A. Roggeman, I. Verleyen, P. Van Cauwenberge, and C. Coppens, (2014), “Impact of a common corporate tax base on the effective tax burden in Belgium,” Journal of Business Economics and Management, vol. 15, no. 3, pp. 530–543, 2014.DOI:http://hdl.handle.net/1854/LU-5672227

  • New publication: The EU apportionment formula: insights from a business case

In this paper we use firm level data from a listed multinational to investigate how several designs for the Common Consolidated Corporate Tax Base (CCCTB) formula could affect the allocation of the consolidated tax base. The design is relevant in the light of member states' concern for protecting their tax revenues, as well as for the multinational companies' tax minimizing possibilities. Moreover, it plays an important role in achieving an efficient and simple tax system. Simulating different apportionment formulas, the results show that including more factors and using more equal weights distributes the common tax base more equally, which could reduce the incentive to shift factors from high to low tax countries. The results also indicate that simplifying the factor definitions, leads to rather minor changes in the allocation. Using unpublished data, this study allows to investigate the consequences of different formulas in detail, which contributes to the current discussion on corporate tax harmonization in the EU.

A. Roggeman, I. Verleyen, P. Van Cauwenberge, and C. Coppens, (2013). “The EU apportionment formula: insights from a business case,” Journal of Business Economics and Management, vol. 14, no. 2, pp. 235–251, 2013.DOI:http://hdl.handle.net/1854/LU-2034523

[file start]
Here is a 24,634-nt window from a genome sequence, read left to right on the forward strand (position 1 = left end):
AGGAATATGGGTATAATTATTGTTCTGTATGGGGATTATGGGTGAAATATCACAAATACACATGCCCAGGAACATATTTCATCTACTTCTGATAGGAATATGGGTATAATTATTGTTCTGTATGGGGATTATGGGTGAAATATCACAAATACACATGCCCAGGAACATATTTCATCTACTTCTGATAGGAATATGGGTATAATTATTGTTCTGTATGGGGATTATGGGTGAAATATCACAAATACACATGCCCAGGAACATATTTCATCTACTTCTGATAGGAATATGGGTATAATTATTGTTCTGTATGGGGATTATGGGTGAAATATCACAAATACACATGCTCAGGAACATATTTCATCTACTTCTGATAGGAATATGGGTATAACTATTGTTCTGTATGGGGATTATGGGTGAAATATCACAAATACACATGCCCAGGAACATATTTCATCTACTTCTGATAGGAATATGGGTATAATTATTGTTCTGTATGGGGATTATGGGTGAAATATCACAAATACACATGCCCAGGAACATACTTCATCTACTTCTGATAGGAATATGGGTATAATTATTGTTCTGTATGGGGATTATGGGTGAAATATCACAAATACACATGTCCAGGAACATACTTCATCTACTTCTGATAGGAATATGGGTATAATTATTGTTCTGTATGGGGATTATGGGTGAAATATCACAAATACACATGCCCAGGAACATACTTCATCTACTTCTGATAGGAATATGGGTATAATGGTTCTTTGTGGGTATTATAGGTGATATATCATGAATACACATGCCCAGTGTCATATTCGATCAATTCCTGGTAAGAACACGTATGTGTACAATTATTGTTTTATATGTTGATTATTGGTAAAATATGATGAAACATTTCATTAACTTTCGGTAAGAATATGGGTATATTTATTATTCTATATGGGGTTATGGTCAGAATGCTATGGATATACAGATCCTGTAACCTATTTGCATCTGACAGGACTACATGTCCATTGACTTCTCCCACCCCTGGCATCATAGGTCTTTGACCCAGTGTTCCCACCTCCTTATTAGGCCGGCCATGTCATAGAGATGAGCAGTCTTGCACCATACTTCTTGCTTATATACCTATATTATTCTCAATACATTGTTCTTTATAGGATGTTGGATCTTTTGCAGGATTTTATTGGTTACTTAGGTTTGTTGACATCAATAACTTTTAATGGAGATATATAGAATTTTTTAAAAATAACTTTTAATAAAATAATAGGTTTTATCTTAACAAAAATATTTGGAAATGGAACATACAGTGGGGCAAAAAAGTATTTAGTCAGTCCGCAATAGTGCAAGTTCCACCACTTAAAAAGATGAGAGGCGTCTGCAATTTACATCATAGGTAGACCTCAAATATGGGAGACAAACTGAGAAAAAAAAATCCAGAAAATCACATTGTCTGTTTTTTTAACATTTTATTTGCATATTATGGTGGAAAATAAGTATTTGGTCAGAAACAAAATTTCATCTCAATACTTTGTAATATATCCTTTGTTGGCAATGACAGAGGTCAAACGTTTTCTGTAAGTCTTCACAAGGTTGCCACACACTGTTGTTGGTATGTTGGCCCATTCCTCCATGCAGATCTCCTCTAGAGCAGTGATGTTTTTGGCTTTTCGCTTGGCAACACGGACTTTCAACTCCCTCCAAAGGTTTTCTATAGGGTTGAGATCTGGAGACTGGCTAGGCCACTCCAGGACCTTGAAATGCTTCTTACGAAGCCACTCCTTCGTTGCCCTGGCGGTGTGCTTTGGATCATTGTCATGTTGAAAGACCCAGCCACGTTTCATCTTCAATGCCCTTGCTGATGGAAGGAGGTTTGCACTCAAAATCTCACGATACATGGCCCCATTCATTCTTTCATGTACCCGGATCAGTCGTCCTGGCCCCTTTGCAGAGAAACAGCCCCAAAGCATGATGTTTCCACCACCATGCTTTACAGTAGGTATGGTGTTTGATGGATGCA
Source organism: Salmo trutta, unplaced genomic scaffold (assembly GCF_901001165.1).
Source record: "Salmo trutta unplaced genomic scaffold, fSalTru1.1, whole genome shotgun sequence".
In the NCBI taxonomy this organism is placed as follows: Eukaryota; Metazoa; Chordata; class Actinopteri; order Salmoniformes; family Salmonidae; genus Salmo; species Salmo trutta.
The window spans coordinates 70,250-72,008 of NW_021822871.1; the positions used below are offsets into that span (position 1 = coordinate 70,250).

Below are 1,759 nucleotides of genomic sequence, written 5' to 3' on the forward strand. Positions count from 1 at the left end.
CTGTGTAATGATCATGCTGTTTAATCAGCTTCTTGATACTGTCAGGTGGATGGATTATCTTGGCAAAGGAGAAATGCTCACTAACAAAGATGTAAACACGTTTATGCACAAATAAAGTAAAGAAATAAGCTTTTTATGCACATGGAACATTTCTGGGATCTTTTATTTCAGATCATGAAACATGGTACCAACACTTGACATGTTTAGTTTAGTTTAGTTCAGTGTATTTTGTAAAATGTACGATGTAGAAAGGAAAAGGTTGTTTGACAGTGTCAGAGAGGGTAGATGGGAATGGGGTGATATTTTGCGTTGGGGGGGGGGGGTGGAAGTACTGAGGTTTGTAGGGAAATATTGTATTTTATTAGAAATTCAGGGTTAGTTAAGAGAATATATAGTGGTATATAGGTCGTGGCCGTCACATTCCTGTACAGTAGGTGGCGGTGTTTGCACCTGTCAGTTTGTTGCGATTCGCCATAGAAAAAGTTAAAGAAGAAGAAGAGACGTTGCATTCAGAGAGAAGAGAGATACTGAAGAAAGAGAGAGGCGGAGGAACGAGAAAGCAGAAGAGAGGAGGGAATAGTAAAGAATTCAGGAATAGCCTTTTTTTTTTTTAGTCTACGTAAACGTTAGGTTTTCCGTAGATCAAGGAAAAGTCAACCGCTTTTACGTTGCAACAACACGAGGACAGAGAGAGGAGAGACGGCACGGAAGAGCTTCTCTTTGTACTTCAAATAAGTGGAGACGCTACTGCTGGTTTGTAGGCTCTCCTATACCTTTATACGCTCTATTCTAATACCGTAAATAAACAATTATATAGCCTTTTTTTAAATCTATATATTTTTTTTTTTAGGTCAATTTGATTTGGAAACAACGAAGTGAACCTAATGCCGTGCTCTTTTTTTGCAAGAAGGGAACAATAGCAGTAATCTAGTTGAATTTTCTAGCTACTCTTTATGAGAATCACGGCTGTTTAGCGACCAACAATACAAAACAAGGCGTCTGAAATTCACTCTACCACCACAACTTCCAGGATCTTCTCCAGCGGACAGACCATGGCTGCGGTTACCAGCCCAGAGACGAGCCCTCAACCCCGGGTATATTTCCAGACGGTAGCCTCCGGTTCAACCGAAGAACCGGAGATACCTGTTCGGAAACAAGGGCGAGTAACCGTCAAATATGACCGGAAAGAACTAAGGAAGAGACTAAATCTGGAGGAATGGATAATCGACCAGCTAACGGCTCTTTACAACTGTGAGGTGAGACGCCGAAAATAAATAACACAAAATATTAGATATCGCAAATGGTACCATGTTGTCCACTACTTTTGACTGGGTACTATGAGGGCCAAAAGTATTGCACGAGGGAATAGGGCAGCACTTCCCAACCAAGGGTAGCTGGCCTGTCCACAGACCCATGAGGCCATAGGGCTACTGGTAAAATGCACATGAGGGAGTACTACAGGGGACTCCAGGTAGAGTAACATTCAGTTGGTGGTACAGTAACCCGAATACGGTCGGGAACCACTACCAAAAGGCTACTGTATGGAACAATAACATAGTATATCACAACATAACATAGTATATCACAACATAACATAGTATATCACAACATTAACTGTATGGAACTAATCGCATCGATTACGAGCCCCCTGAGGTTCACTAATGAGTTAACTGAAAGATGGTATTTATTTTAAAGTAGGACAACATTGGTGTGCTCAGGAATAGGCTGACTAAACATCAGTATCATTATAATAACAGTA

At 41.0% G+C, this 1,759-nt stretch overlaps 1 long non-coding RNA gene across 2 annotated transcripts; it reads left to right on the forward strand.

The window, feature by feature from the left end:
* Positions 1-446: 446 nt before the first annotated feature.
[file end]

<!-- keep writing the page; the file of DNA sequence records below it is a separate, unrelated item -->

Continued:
• New publication: An empirical investigation into the design of an EU apportionment formula related to profit generating factors

The European Commission (EC) has the intention to establish a Common Consolidated Corporate Tax Base, which requires an allocation formula to fairly distribute the consolidated tax base among all group entities. A fair distribution would mean that the allocation is closely related to the profit generating factors of the underlying entities. The EC supposes that fixed tangible assets, sales and labour are the dominant factors in the generation of profit. This paper analyses the profit generating capacity of these factors and of the alternative factor intangible assets. The results show that the proposed factors only explain 28% of the variation in profit. Moreover, the results indicate that recognized intangibles do not increase R2 significantly. However, for R&D intensive companies, adding the market less book value to proxy for unrecognized intangibles increases the explanatory power with 30%. This suggests that for these companies unrecognized intangibles could be important in generating profit.

A. Roggeman, I. Verleyen, P. Van Cauwenberge, and C. Coppens, (2012). “An empirical investigation into the design of an EU apportionment formula related to profit generating factors”, Transformations in Business & Economics, 11 (3) p.36-56. DOI:http://hdl.handle.net/1854/LU-3072922